As the recession bites into more people’s pockets and ever before, and we enter the run up to Christmas in earnest, burglaries are set to rise. However, today’s burglars aren’t just content with stealing easy to sell items such as television sets, DVD players and jewellery; they’re also looking for antique furniture, antique desks and other high class items that can fetch a lot of money if sold on through the right channels.

Antiques have been targeted in burglaries lately with a theft from a home in South Woodford last week resulting in 500 different antiques being stolen. The owner of the home returned home to find that the door of his house had been broken down and his collection of antique watches had been taken by thieves. Some of the watches stolen were worth as much as £8,000 each.

Another burglary in Yorkshire earlier this year saw a valuable collection of antique (more…)

Proving that quality antiques will always hold their value, no matter what the state of the economy, an antique desk, antique chair and two antique bookcases that were once owned by Marshal Philippe Pétain sold for €23,000 to a body that has been set up to preserve his reputation.

The antique furniture was originally owned by a Jewish family of some standing in France during Word War II, but was seized by Pétain’s officials during the war. Pétain ran a government during the Second World War, one that collaborated with Hitler.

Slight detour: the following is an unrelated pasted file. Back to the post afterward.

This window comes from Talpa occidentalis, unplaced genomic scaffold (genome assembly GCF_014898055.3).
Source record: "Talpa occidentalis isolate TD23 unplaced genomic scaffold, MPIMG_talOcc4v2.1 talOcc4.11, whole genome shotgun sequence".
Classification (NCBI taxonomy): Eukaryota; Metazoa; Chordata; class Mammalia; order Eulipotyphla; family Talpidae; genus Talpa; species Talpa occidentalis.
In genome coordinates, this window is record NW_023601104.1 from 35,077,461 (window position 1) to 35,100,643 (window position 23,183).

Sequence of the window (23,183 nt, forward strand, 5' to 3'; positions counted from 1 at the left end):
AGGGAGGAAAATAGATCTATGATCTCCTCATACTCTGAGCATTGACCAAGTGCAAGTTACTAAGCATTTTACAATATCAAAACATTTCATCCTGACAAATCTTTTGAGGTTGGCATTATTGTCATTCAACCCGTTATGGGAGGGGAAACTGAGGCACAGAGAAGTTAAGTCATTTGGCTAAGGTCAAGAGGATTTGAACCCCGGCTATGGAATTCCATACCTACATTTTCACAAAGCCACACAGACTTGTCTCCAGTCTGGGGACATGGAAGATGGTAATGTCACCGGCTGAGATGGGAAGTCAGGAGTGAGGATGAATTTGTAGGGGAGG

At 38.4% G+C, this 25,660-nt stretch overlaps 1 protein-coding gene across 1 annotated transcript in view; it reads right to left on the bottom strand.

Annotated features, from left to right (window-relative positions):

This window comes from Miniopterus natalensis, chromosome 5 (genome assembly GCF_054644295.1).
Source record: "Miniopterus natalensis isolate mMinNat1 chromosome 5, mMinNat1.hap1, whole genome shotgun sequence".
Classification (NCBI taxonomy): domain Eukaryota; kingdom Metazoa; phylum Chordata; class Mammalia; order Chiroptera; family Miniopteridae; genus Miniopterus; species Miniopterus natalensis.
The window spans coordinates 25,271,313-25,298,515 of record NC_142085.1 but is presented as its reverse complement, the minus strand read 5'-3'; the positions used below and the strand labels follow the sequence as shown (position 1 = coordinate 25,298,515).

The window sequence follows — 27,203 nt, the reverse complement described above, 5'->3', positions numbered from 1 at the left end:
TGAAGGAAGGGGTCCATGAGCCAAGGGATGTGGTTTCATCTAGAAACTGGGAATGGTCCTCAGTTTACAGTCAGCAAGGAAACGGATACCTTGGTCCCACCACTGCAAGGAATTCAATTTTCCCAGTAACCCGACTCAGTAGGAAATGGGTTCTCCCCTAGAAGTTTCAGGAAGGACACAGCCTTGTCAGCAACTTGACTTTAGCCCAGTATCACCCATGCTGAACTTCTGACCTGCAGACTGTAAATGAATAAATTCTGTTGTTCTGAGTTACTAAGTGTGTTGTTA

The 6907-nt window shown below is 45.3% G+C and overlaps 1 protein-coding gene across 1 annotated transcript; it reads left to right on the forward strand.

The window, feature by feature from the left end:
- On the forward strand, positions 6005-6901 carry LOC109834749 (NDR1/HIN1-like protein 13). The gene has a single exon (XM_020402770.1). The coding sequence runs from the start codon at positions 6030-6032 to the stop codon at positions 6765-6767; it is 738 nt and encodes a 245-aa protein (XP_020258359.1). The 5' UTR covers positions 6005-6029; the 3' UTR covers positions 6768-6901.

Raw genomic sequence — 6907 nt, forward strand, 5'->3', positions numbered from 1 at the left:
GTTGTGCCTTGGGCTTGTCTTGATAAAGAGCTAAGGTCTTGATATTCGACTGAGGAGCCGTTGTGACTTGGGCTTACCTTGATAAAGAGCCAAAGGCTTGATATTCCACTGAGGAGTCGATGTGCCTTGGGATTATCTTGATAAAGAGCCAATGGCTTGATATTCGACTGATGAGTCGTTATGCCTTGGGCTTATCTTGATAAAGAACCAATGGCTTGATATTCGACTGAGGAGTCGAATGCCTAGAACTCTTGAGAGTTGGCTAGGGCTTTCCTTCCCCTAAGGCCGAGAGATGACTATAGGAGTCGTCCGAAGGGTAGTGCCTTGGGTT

The antique furniture is from the 19th Century. It was stored with an antique dealer when the officials from Pétain’s government found it while looking for antique furniture for his offices. They took the antique furniture, but after the war ended the (more…)

October 21, 2009 - Filed under: Antiques News,Antiques on TV — Richard

It’s hard enough to make a profit on Bargain Hunt, but then contestants don’t go on the show to win thousands of pounds. They already buy items at top retail value when they shop around antiques fairs prior to the auction, so just a few pounds profit on an antique chair, silver sugar shaker or decorated pot is regarded by all as a unanimous success.

So on the very rare occasions that contestants actually make a good profit, it is often a combination of the keen eye of the expert or just the good luck of the contestant. The items that make profits do not necessarily follow any logical pattern and a couple of recent examples prove this. A few days ago, near Epsom fittingly, it was a boxed horseracing game that nearly tripled its purchase price. It was the contestant not the expert this time that found it. The game, made by Jacques & Son, a good name in the games world, was bought for quite a rich price of (more…)